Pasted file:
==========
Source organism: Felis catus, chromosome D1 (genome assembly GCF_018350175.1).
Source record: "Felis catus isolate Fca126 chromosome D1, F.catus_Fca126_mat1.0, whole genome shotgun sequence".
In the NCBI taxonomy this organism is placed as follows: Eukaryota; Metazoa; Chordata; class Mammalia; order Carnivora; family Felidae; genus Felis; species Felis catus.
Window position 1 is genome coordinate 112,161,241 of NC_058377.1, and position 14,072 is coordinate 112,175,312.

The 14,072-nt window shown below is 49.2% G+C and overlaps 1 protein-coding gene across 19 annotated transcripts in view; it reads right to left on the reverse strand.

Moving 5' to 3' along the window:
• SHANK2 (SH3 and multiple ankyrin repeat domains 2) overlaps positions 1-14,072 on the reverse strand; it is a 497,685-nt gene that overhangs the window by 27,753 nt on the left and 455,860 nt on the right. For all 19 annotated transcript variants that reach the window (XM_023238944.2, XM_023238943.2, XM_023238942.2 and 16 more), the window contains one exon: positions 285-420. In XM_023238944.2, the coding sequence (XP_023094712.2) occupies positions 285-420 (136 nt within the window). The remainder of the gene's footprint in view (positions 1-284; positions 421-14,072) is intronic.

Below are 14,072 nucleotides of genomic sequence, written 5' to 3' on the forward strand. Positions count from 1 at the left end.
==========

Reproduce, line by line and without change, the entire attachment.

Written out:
Source organism: Felis catus, chromosome D1 (genome assembly GCF_018350175.1).
Source record: "Felis catus isolate Fca126 chromosome D1, F.catus_Fca126_mat1.0, whole genome shotgun sequence".
In the NCBI taxonomy this organism is placed as follows: Eukaryota; Metazoa; Chordata; class Mammalia; order Carnivora; family Felidae; genus Felis; species Felis catus.
Window position 1 is genome coordinate 112,161,241 of NC_058377.1, and position 14,072 is coordinate 112,175,312.

The 14,072-nt window shown below is 49.2% G+C and overlaps 1 protein-coding gene across 19 annotated transcripts in view; it reads right to left on the reverse strand.

Moving 5' to 3' along the window:
• SHANK2 (SH3 and multiple ankyrin repeat domains 2) overlaps positions 1-14,072 on the reverse strand; it is a 497,685-nt gene that overhangs the window by 27,753 nt on the left and 455,860 nt on the right. For all 19 annotated transcript variants that reach the window (XM_023238944.2, XM_023238943.2, XM_023238942.2 and 16 more), the window contains one exon: positions 285-420. In XM_023238944.2, the coding sequence (XP_023094712.2) occupies positions 285-420 (136 nt within the window). The remainder of the gene's footprint in view (positions 1-284; positions 421-14,072) is intronic.

Below are 14,072 nucleotides of genomic sequence, written 5' to 3' on the forward strand. Positions count from 1 at the left end.